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What Luke Goedeke does for the Buccaneers

The Bucs invest in an early Day 2 pick for their Ali Marpet replacement

MAC Championship - Central Michigan v Miami Ohio Photo by Duane Burleson/Getty Images

After trading out of the first round to select Logan Hall at 33rd overall, the Buccaneers then went on the offensive later in the second round by trading up to select guard Luke Goedeke out of Central Michigan.

Giving up their freshly acquired sixth rounder to the Buffalo Bills, Jason Licht and Co. moved from 60 to 57 to secure Goedeke, who they fully intend to try out at left guard, according to The Draft Network’s Carmen Vitali. The team once again has its offensive line completely secured for Tom Brady, as it needed to replace Pro Bowler Ali Marpet and Alex Cappa.

Goedeke hasn’t played offensive line for very long, as he originally played tight end as a zero-star walk-on at Division III Wisconsin-Stevens Point (!!!) before getting the opportunity to join Central Michigan as their right tackle, where he started for two seasons. Goedeke showed incredible aptitude and developed quickly, and by his senior year he was routinely dominating his competition.

It’s clear that Goedeke’s unique path to success left a positive impression on Licht, who absolutely loves going after guys like this on Day 2. Goedeke is a nasty, self-described “glass eater”, and that is absolutely reflected in his play style.

This dude is mean on the field.

He tries to finish off his opponents at any opportunity and break their spirit, which is a universal quality found in Bucs offensive linemen. He possesses some bear paws, latching on with incredible hand strength and pairing that with impressive leg drive to assert his will throughout the rep when run blocking. He’s balanced as well, as you don’t see him on the ground too often – an often overlooked aspect of line play.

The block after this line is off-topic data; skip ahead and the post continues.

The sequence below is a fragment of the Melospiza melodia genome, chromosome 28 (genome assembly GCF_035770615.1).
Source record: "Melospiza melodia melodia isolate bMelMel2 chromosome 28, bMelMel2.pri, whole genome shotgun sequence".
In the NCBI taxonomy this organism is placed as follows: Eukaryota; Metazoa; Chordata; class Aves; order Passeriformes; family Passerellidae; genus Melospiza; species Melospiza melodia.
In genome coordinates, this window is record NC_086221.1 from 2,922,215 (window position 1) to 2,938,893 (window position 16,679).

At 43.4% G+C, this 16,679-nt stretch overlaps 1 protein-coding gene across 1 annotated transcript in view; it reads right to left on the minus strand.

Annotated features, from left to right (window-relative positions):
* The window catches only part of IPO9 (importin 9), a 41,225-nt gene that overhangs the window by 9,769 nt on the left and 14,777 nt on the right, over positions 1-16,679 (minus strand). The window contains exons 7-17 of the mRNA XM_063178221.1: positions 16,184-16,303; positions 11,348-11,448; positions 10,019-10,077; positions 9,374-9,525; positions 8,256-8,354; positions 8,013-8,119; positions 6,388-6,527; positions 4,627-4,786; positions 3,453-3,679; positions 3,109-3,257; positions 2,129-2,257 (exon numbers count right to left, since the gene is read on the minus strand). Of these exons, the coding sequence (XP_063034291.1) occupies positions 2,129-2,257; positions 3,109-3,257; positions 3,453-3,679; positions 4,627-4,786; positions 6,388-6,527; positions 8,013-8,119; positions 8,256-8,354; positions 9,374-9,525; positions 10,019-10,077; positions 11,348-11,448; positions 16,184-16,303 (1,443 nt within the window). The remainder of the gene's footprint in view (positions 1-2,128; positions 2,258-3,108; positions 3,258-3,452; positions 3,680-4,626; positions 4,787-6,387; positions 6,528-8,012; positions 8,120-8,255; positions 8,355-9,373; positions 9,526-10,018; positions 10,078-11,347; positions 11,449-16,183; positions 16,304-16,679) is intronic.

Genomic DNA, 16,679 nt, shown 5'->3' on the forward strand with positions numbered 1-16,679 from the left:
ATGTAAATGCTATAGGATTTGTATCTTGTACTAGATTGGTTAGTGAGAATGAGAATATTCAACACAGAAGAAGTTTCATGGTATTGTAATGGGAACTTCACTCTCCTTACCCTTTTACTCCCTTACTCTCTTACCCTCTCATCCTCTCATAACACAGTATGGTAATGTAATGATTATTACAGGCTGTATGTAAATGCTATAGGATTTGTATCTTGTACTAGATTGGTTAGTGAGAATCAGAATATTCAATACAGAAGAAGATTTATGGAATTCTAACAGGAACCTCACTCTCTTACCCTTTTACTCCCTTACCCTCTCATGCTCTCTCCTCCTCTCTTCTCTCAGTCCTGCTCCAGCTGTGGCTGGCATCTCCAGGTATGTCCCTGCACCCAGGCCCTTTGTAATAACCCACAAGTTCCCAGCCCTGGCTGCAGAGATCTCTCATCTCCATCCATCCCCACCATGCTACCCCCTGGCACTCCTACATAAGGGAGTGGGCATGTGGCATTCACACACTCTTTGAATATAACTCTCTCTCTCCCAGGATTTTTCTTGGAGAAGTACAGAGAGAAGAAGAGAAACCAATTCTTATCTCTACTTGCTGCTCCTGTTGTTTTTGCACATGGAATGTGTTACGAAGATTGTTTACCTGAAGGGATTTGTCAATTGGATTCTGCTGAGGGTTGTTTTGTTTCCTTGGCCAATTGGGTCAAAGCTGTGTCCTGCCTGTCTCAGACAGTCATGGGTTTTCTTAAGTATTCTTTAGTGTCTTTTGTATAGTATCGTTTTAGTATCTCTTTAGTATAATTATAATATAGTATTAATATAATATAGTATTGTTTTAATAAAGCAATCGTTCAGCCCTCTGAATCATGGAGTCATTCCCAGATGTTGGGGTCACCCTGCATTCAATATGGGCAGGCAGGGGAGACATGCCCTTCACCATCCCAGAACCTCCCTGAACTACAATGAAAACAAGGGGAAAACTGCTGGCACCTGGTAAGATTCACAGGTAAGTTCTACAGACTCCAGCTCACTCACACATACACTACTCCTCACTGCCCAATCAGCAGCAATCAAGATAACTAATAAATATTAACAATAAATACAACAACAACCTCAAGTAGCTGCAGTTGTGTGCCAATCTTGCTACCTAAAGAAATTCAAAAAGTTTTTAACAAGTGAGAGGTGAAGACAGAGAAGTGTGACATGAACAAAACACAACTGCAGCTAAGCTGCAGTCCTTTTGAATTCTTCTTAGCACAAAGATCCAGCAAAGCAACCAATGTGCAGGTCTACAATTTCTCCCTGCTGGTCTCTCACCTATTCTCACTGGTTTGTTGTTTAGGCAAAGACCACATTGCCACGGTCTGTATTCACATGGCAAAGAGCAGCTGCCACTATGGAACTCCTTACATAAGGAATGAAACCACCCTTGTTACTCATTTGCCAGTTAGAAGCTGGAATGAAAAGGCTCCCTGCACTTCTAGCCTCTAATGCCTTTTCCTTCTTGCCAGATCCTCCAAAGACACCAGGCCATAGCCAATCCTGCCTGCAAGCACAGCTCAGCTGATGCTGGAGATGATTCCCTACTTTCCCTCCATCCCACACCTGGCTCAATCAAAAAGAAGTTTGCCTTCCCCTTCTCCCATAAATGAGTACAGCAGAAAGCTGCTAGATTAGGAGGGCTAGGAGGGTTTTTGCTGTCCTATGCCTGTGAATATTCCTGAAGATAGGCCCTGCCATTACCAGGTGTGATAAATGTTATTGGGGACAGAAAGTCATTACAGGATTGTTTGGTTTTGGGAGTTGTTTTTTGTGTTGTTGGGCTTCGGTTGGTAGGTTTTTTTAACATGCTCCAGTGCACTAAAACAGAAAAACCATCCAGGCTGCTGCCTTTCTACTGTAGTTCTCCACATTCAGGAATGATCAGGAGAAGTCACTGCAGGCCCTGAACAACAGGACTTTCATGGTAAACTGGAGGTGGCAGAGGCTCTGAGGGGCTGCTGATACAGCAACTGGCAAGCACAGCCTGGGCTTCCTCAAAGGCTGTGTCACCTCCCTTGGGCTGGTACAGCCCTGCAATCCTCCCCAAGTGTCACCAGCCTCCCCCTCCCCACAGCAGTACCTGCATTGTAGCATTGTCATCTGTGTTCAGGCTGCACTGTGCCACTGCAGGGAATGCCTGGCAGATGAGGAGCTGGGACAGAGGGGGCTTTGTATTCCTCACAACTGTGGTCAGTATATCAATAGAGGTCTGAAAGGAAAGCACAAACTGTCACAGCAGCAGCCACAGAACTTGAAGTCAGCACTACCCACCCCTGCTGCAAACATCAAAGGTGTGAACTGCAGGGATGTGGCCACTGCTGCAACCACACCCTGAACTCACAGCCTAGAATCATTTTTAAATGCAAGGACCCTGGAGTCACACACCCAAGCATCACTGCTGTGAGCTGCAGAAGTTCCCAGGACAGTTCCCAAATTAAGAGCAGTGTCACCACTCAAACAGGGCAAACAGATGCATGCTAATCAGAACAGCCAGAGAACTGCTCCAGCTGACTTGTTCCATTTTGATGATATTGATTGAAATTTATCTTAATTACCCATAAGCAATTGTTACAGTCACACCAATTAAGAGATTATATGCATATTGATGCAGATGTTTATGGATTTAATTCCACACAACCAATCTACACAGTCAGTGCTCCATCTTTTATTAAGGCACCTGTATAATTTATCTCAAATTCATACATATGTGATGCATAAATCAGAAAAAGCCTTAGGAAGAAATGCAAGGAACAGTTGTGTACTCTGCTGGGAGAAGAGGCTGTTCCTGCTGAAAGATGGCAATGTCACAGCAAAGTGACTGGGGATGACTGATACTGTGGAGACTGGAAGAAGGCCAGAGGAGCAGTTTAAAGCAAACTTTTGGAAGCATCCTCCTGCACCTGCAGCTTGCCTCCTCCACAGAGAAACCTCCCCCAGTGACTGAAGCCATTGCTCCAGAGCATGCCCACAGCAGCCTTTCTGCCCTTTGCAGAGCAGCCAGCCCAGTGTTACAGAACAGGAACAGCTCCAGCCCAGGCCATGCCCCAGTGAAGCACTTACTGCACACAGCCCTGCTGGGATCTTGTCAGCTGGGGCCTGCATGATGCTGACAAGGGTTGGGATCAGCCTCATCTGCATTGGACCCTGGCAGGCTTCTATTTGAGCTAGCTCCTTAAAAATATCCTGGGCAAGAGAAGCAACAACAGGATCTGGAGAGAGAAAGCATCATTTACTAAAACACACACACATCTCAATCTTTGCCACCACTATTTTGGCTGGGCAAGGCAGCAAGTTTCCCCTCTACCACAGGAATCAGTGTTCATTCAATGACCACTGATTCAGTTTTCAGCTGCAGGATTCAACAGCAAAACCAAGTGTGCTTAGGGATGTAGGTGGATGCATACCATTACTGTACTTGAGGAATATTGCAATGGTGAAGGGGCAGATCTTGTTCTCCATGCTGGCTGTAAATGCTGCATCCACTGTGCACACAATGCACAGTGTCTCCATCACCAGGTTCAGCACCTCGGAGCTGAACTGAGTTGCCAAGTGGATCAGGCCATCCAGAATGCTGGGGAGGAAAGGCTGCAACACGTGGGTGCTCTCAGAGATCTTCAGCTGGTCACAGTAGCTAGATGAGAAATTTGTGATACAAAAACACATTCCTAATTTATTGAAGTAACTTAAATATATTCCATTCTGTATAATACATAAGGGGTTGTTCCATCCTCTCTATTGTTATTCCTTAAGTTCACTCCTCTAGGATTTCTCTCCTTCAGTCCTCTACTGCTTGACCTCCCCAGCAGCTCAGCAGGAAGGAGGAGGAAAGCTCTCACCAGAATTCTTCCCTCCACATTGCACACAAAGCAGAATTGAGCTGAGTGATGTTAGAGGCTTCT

In pass pro, he operates with surprisingly refined technique for someone new to the position. It’s clear he’s a quick study who put in the time to optimize his chances of success. He’s got a firm base with good posture and a vicious punch to pair with some smooth footwork.

His shorter arms (32 ¼”) and generally compact frame aren’t optimal for tackle, but that will be minimized with the move inside. That said, the versatility to play tackle in a pinch only adds to his projection. He’ll need to keep honing those instincts, as you’ll see him get confused on games or get overaggressive when climbing to the second level.

Given this staff’s proven ability to develop talent in the trenches, Bucs fans should not be overly concerned about Goedeke’s shortcomings persisting or becoming worse at the next level. Brady being such a quick operator will help early, and being surrounded by four plus starters is a luxury.

Overall, Goedeke’s ceiling isn’t exactly clear because of his relative inexperience, and you should definitely expect growing pains if he wins the left guard job, but his floor seems high given the massive strides he’s made in such a short amount of time. It’s worth noting that offensive line analyst Brandon Thorn favorably compared him to retired Pro Bowl lineman T.J. Lang, who played in the league for 10 years.